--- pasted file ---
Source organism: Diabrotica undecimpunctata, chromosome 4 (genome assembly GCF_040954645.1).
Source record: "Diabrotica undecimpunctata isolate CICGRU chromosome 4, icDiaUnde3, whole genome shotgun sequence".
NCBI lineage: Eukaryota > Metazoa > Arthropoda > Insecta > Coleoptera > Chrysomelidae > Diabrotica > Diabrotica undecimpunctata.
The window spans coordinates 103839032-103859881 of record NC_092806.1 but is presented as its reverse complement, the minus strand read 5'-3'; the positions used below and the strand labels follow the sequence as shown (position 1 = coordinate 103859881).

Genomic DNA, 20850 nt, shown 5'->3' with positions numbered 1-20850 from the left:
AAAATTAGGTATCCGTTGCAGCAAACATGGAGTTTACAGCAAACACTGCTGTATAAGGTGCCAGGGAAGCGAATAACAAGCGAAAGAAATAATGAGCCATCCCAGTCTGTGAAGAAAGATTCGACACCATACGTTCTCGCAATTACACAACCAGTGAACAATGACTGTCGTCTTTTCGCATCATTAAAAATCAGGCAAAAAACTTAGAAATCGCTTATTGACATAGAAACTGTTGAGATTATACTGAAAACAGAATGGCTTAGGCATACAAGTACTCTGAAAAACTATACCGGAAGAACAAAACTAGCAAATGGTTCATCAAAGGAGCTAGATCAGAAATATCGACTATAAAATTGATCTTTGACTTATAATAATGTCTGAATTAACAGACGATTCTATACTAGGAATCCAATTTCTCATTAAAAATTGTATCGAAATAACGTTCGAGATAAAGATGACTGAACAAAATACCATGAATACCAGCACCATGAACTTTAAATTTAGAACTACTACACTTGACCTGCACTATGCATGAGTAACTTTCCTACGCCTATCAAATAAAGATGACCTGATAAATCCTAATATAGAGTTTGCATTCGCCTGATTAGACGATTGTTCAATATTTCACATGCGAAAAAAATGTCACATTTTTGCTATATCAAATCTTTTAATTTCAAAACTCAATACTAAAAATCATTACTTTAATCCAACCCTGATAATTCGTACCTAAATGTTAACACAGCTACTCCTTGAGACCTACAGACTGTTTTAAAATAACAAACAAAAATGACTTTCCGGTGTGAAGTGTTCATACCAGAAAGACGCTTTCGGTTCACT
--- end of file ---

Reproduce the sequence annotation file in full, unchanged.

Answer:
Source organism: Diabrotica undecimpunctata, chromosome 4 (genome assembly GCF_040954645.1).
Source record: "Diabrotica undecimpunctata isolate CICGRU chromosome 4, icDiaUnde3, whole genome shotgun sequence".
NCBI lineage: Eukaryota > Metazoa > Arthropoda > Insecta > Coleoptera > Chrysomelidae > Diabrotica > Diabrotica undecimpunctata.
The window spans coordinates 103839032-103859881 of record NC_092806.1 but is presented as its reverse complement, the minus strand read 5'-3'; the positions used below and the strand labels follow the sequence as shown (position 1 = coordinate 103859881).

Genomic DNA, 20850 nt, shown 5'->3' with positions numbered 1-20850 from the left:
AAAATTAGGTATCCGTTGCAGCAAACATGGAGTTTACAGCAAACACTGCTGTATAAGGTGCCAGGGAAGCGAATAACAAGCGAAAGAAATAATGAGCCATCCCAGTCTGTGAAGAAAGATTCGACACCATACGTTCTCGCAATTACACAACCAGTGAACAATGACTGTCGTCTTTTCGCATCATTAAAAATCAGGCAAAAAACTTAGAAATCGCTTATTGACATAGAAACTGTTGAGATTATACTGAAAACAGAATGGCTTAGGCATACAAGTACTCTGAAAAACTATACCGGAAGAACAAAACTAGCAAATGGTTCATCAAAGGAGCTAGATCAGAAATATCGACTATAAAATTGATCTTTGACTTATAATAATGTCTGAATTAACAGACGATTCTATACTAGGAATCCAATTTCTCATTAAAAATTGTATCGAAATAACGTTCGAGATAAAGATGACTGAACAAAATACCATGAATACCAGCACCATGAACTTTAAATTTAGAACTACTACACTTGACCTGCACTATGCATGAGTAACTTTCCTACGCCTATCAAATAAAGATGACCTGATAAATCCTAATATAGAGTTTGCATTCGCCTGATTAGACGATTGTTCAATATTTCACATGCGAAAAAAATGTCACATTTTTGCTATATCAAATCTTTTAATTTCAAAACTCAATACTAAAAATCATTACTTTAATCCAACCCTGATAATTCGTACCTAAATGTTAACACAGCTACTCCTTGAGACCTACAGACTGTTTTAAAATAACAAACAAAAATGACTTTCCGGTGTGAAGTGTTCATACCAGAAAGACGCTTTCGGTTCACT